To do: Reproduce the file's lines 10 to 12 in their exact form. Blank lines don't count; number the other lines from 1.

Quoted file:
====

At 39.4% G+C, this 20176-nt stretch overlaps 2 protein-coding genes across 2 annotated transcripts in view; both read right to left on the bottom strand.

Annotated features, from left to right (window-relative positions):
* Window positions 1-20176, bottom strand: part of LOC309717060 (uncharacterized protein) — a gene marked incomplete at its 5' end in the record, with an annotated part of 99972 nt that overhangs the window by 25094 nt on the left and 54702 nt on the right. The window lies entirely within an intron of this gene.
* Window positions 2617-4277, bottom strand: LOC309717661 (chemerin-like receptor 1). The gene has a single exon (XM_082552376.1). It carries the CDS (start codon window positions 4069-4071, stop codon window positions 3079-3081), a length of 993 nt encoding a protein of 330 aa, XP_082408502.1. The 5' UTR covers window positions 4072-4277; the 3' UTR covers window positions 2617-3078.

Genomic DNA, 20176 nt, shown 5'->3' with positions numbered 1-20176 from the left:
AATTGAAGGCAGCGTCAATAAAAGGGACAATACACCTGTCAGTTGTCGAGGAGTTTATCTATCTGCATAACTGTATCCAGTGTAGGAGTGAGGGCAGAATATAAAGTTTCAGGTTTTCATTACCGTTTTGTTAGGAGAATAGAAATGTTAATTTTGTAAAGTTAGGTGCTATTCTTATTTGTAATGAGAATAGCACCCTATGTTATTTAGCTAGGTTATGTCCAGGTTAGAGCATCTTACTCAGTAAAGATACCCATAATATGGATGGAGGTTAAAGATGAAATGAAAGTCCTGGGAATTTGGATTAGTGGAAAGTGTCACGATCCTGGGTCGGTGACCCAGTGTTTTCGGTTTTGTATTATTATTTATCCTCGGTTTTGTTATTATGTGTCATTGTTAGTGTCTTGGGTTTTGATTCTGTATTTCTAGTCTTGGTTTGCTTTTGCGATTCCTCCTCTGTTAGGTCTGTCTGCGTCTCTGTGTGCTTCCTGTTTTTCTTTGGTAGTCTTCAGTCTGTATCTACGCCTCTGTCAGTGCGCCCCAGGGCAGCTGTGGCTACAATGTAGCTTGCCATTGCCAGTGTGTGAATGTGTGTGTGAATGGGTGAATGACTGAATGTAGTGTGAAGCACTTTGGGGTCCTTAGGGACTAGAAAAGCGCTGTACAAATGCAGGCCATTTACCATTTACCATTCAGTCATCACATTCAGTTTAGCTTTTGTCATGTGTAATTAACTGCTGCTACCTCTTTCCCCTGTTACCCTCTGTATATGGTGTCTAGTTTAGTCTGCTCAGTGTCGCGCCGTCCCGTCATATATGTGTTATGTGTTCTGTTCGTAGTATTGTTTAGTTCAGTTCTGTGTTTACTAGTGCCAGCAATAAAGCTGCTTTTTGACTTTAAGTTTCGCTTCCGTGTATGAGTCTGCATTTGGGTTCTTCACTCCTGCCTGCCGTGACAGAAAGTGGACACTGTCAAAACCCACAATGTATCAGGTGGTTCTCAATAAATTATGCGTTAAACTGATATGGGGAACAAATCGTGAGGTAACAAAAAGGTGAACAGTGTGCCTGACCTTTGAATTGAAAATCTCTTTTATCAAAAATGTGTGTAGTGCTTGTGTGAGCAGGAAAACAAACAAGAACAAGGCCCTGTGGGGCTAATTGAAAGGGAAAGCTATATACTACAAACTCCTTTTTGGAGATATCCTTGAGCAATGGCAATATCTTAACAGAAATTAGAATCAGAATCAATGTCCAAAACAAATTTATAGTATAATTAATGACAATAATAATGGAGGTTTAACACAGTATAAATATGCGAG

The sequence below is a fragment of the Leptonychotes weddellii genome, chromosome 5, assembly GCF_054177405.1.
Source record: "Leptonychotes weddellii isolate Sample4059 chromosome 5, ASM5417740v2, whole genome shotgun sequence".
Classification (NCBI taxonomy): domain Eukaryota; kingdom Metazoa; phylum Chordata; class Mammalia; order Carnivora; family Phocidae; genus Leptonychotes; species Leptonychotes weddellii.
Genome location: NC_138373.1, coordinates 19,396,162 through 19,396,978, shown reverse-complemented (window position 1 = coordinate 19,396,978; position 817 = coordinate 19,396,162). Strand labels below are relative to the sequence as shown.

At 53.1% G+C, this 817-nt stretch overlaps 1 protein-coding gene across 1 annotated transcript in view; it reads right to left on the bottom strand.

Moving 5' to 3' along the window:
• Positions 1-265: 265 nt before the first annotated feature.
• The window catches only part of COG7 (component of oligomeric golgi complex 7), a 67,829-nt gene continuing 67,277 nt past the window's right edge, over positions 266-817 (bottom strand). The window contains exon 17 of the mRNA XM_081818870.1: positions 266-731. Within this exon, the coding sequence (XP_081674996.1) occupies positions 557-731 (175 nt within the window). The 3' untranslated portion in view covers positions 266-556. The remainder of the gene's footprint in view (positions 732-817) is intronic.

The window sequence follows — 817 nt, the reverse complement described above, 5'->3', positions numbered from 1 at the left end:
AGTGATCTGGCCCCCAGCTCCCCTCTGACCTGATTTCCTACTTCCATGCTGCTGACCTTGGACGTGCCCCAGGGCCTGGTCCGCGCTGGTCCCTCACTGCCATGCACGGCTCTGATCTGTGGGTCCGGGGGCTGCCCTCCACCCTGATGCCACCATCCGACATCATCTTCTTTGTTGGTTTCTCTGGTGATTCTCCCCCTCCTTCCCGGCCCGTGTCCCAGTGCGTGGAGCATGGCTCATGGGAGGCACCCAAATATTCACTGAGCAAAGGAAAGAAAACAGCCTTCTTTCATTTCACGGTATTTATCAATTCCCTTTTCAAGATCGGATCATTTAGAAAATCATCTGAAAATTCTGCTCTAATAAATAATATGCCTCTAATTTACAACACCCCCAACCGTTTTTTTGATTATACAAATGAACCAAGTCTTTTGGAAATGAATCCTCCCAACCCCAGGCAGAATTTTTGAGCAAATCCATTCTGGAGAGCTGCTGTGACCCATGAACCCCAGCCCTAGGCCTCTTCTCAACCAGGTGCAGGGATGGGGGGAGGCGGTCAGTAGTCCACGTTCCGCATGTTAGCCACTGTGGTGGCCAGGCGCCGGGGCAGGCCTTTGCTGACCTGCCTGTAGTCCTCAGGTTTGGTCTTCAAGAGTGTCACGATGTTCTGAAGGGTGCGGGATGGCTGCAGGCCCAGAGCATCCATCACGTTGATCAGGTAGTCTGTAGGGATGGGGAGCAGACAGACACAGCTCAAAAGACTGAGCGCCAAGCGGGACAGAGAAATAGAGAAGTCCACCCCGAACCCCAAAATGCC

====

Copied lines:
Genome location: NC_138373.1, coordinates 19,396,162 through 19,396,978, shown reverse-complemented (window position 1 = coordinate 19,396,978; position 817 = coordinate 19,396,162). Strand labels below are relative to the sequence as shown.

At 53.1% G+C, this 817-nt stretch overlaps 1 protein-coding gene across 1 annotated transcript in view; it reads right to left on the bottom strand.

Moving 5' to 3' along the window: